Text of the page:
Sales manager Peter Taylor and business manager-director Roslyn Pasfield set up the company more than four years ago.

Their company now supplies energy reduction systems and equipment to domestic and commercial customers across the country. Their product range includes solar tracking skylights, pipe insulation, digital self-heating home systems and modular stainless steel water tanks.

Peter says the solar thermal hot water system will work on cloudy and sunny days. It even works when it rains and when there are frosts. These systems are also used in Europe, where it snows.

“There is always solar energy hitting the ground during the day,” he said.

“We are storing the energy from the sunlight in the water so it can even be used at night.”


Forget solar panels, here come building-integrated photovoltaics

Solar panels are becoming passé. Why put solar panels on top of building construction materials when you could just tap the power of the sun directly through the construction materials themselves?

Ben West This roof doesn’t have solar panels — it has solar shingles.

Bloomberg reports on the rapid growth in building-integrated photovoltaics, or BIPV. These are solar powerharvesting cells that are incorporated into the walls, roofs, and windows of buildings — integrated seamlessly instead of being bolted onto a finished building as an apparent afterthought:

From stadiums in Brazil to a bank headquarters in Britain, architects led by Norman Foster are integrating solar cells into the skin of buildings, helping the market for the technology triple within two years. …


The market for solar laid onto buildings and into building materials is expected to grow to $7.5 billion by 2015 from about $2.1 billion, according to Accenture Plc, citing research from NanoMarkets. Sales of solar glass are expected to reach as much as $4.2 billion by 2015, with walls integrating solar cells at $830 million. About $1.5 billion is expected to be generated from solar tiles and shingles.

The technology provides a respite for solar manufacturers, opening the way for them to charge a premium for products. Traditional solar panel prices have fallen 90 percent since 2008 due to oversupply, cutting margins and pushing more than 30 companies including Q-Cells SE and a unit of Suntech Power Holdings Co. into bankruptcy.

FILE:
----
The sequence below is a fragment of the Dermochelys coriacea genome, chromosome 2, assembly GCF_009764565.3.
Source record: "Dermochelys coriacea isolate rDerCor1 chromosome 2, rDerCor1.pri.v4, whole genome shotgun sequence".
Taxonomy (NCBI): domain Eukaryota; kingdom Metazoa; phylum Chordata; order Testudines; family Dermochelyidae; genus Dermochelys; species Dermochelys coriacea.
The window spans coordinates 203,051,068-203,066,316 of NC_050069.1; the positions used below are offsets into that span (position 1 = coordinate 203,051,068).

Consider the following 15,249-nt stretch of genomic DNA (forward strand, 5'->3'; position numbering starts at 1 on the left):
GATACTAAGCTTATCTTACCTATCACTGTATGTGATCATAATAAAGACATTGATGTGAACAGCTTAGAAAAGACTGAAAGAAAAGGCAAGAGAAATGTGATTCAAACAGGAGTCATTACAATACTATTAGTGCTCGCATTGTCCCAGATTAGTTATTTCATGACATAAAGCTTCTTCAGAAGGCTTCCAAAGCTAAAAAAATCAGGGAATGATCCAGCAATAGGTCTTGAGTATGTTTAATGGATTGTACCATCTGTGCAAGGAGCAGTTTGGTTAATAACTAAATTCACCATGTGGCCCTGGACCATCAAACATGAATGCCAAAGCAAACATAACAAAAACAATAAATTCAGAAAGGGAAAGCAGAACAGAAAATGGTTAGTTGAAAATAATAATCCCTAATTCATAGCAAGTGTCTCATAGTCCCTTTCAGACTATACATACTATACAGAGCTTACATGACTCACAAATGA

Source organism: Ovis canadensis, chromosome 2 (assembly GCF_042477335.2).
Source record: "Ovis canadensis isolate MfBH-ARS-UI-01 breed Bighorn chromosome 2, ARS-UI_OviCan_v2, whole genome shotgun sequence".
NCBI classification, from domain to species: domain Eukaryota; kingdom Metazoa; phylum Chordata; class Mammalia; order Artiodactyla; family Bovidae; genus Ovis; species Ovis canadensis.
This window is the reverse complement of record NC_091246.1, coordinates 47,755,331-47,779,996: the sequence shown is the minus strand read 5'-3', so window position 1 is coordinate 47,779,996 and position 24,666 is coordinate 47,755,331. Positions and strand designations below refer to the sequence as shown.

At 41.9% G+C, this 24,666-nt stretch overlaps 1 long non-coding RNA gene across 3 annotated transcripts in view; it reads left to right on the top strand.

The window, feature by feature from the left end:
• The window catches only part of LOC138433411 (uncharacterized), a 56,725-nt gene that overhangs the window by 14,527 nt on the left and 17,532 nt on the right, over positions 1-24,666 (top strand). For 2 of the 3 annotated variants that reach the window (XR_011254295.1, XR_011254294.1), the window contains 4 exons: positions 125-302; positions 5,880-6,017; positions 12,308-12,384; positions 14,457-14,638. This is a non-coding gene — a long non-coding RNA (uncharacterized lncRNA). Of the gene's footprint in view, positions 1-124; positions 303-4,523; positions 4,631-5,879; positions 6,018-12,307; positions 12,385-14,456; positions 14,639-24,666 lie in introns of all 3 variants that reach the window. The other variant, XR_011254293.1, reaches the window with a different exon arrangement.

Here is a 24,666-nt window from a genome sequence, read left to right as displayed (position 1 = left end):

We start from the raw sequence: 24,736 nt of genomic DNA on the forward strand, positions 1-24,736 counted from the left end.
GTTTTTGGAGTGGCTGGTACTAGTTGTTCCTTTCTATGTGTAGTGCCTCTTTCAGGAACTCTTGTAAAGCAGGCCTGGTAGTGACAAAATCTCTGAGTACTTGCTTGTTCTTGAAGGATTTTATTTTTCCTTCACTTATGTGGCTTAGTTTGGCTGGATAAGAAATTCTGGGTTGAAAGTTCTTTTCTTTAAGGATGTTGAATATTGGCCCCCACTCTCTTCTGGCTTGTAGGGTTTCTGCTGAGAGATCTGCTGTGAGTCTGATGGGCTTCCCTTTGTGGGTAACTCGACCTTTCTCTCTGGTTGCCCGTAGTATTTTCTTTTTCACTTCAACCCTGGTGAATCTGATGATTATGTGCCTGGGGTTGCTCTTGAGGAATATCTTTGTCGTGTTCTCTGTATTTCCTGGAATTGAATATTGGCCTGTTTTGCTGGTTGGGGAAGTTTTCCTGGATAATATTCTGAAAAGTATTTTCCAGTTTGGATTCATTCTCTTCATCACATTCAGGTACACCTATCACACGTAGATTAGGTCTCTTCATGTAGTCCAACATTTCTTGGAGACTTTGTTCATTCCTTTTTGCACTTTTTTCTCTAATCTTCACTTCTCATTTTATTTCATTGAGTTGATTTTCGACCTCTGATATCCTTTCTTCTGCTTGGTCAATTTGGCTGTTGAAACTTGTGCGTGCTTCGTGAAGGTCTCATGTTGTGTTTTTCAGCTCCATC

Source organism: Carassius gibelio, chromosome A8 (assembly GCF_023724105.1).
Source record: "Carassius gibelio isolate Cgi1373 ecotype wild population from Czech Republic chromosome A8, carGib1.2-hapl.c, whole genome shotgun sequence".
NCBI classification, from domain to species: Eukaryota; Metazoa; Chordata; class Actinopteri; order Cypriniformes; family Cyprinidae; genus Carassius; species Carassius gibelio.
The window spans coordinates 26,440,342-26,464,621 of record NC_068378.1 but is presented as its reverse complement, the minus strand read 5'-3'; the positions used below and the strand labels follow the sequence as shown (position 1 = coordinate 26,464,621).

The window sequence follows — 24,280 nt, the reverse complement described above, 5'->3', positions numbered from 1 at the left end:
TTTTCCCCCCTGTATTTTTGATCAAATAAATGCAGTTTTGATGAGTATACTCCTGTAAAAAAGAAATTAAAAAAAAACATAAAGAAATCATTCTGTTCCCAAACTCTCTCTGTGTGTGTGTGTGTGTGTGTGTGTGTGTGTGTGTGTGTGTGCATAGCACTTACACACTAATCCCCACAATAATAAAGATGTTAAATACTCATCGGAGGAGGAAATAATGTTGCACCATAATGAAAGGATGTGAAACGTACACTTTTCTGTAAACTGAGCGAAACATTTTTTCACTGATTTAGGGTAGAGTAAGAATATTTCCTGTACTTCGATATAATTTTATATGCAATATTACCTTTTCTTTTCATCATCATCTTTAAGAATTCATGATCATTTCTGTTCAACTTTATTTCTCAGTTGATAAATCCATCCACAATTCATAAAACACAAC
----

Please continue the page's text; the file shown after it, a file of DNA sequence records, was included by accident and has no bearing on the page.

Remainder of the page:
The industry is already well established in the U.S., where Dow Chemical Co. (DOW), the country’s largest chemical maker by sales, is selling in more than a dozen states solar shingles that look like regular roofing material.

Expect green buildings of the future to look a lot more blue.


California Solar Farms Bring Home-Grown Solar Power

California Solar Farms Bring Home-Grown Solar Power (Exclusive Photos & Video) (via Clean Technica)

Sure, we’ve all heard about the skyrocketing growth of solar PV growth in California, including some super large California solar farms. We’ve reported on it here, and on Planetsave. But to see it happening is something else entirely. Riding from…

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Dominion Converts First of 3 Coal Plants to Biomass

Dominion Virginia Power’s Altavista power station is now running on renewable biomass as part of a previously announced plan to convert three of its coal-fired power plants in the state to burn mostly waste wood left from regional timbering operations as fuel, the energy provider said Monday.

The subsidiary of Richmond-based Dominion Resources Inc. said the other plants in Hopewell and Southampton County should be operating on biomass by the end of the year. When in operation, the three plants are expected to produce a total of 150 megawatts of renewable energy, enough electricity to power about 37,500 homes.

In 2011, the company announced plans to spend about $165 million to convert the plants in a move it said provided environmental and customer benefits. Under Virginia law, Dominion will be able to recover certain costs related to the conversions.

The fuel switch will result in a reduction of nitrogen oxide, sulfur dioxide, mercury and other emissions. Dominion also said the conversions will help meet the state’s voluntary renewable energy standards, which call for 15 percent of the company’s generation to be from renewable resources by 2025.

All three identical power stations went into operation in 1992 and were acquired by Dominion in 2001. They had been used primarily to produce steam for nearby manufacturing plants and intermittently to meet the peak demand for electricity, the company said. The conversion to biomass is expected to displace 194,000 tons of coal at each station annually, based on projections of how much the plants would operate on the new fuel.

When all three conversions are complete, the facilities are estimated to have a total economic impact of more than $350 million over the 30-year life of the stations. They’ll employ a total of about 90 workers and an additional 300 forestry and trucking jobs will be needed to supply the roughly 600,000 tons of biomass that each station will use annually, the company said.

Dominion is one of the nation’s largest producers and transporters of energy and has the nation’s largest natural gas storage system. It serves retail customers in 15 states.